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Tony Lodge: Why we risk getting High Speed Rail so wrong

Tony_lodge Tony Lodge is a Research Fellow at the Centre for Policy Studies and chairman of the Bow Group's Transport Committee. The Right Track – Delivering the Conservatives’ Vision for High Speed Rail, by Tony Lodge and with a foreword by Lord Heseltine, is published today by the Bow Group.

Britain risks getting the next stage of high speed rail (HSR) badly wrong.  A number of proposals to link London with the rest of the country, known as ‘High Speed 2’, have been submitted to Ministers but Bow Group research shows that many fall well short of what is needed to make high speed rail travel a success.

The new Bow Group pamphlet, The Right Track – Delivering the Conservatives’ Vision for High Speed Rail, has analysed each of the proposals and highlighted major weaknesses in some of the routes, one of which could still be chosen before the next general election.

A popular exhibit in the National Railway Museum is the Japanese Bullet Train.  A design icon, it transformed how the world thought about and experienced rail travel.  However, the Bullet Train is in a museum for a good reason.  To the Japanese, high speed rail is old news as the first bullet train sped between Tokyo and Osaka in 1964. Tragically, for the nation which invented rail, it would be a further 42 years before Britain could boast of its own high speed railway.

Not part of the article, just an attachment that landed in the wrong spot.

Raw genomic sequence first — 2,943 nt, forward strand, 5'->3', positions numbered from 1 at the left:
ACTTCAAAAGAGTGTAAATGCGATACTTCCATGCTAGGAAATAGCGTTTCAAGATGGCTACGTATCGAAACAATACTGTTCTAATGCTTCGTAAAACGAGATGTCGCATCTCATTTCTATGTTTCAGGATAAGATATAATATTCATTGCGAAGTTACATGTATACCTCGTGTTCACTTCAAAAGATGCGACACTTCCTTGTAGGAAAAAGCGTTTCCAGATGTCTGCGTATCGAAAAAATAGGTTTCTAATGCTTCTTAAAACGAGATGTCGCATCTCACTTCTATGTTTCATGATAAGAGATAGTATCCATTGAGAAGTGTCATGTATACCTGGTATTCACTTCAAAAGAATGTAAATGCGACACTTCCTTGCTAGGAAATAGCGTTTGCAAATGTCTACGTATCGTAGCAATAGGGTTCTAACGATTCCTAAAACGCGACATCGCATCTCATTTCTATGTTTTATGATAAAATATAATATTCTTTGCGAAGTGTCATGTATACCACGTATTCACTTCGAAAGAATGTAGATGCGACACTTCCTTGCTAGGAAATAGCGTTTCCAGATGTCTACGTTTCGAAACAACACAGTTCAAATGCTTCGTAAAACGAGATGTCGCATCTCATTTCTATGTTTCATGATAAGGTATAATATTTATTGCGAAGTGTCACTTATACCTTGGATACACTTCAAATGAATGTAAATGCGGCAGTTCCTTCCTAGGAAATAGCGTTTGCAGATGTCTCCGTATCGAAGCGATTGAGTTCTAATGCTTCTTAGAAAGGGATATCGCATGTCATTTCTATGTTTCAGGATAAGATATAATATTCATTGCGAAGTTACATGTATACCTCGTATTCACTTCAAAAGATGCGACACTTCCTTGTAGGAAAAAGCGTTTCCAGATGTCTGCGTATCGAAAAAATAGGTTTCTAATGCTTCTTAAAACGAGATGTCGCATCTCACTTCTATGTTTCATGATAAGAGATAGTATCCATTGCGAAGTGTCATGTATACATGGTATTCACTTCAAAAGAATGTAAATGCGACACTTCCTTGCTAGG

The Channel Tunnel Rail Link (CTRL), now rebranded High Speed 1 (HS1), is Britain’s first, and only, high speed railway line, and it is the creation of not one, but two Conservative Governments.  Having successfully secured Britain’s budget rebate in 1984, and eager to promote free-trade within the EEC, Margaret Thatcher signed the Channel Tunnel Treaty with President Mitterrand in 1986. However, the important decision of how to link the entrance to the Channel Tunnel in Folkestone to a Central London station was left to the Major Government, and in particular, to the Secretary of State for the Environment, Michael Heseltine, who has assisted the Bow Group with this research.

In 1991, the Conservative Government vetoed a route proposed by the monopoly-giant British Rail that followed existing mainline rail corridors into central London.  They chose instead to maximise the opportunity presented to them by using the new high-speed railway line as a catalyst for regeneration. By carefully selecting an alignment which entered central London from the East, rather than from the South as British Rail had proposed, the Government set in place the foundations for the radical regeneration of Ebbsfleet, Stratford and Kings Cross.  Today’s Thames Gateway is the spectacular result.

Demand around the world for high speed rail is booming.  There are 10,739 km of lines in operation, 13,469 km of lines under construction and 17,579 km of lines in project planning. As a mode of transport, HSR is up to fifty times less polluting per passenger mile than travel by car, and seventy times less polluting than flights.

In Britain the Government has set up a company to examine and choose the route for the next stage of high speed rail travel between London, Birmingham and the north. HS2 Ltd is set to report on its chosen route in the spring, possibly during or just before the general election.